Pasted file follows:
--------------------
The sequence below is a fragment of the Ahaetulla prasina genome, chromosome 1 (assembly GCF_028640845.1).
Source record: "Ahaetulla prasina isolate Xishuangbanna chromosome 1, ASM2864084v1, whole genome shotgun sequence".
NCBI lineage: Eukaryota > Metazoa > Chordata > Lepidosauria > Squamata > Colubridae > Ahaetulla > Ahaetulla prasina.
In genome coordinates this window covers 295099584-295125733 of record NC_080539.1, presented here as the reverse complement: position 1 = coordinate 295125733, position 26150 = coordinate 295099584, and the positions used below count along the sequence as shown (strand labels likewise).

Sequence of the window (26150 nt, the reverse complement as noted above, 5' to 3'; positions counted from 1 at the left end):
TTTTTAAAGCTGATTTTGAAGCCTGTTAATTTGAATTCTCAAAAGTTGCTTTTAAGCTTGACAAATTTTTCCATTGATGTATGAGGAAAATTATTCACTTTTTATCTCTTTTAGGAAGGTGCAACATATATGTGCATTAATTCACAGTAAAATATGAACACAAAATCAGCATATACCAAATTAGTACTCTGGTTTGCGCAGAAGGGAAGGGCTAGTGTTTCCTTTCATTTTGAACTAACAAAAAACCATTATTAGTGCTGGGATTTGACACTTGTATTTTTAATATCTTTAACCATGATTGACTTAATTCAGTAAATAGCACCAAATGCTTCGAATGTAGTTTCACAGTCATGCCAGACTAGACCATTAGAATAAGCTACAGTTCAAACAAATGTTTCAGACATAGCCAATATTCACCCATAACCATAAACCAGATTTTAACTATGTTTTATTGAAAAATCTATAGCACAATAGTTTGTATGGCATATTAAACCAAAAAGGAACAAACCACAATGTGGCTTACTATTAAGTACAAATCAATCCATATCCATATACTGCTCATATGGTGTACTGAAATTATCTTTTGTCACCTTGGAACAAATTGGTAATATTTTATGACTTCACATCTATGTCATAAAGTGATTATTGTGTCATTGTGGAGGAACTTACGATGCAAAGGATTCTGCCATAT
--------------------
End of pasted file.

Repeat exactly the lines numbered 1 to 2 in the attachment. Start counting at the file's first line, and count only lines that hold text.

The sequence below is a fragment of the Ahaetulla prasina genome, chromosome 1 (assembly GCF_028640845.1).
Source record: "Ahaetulla prasina isolate Xishuangbanna chromosome 1, ASM2864084v1, whole genome shotgun sequence".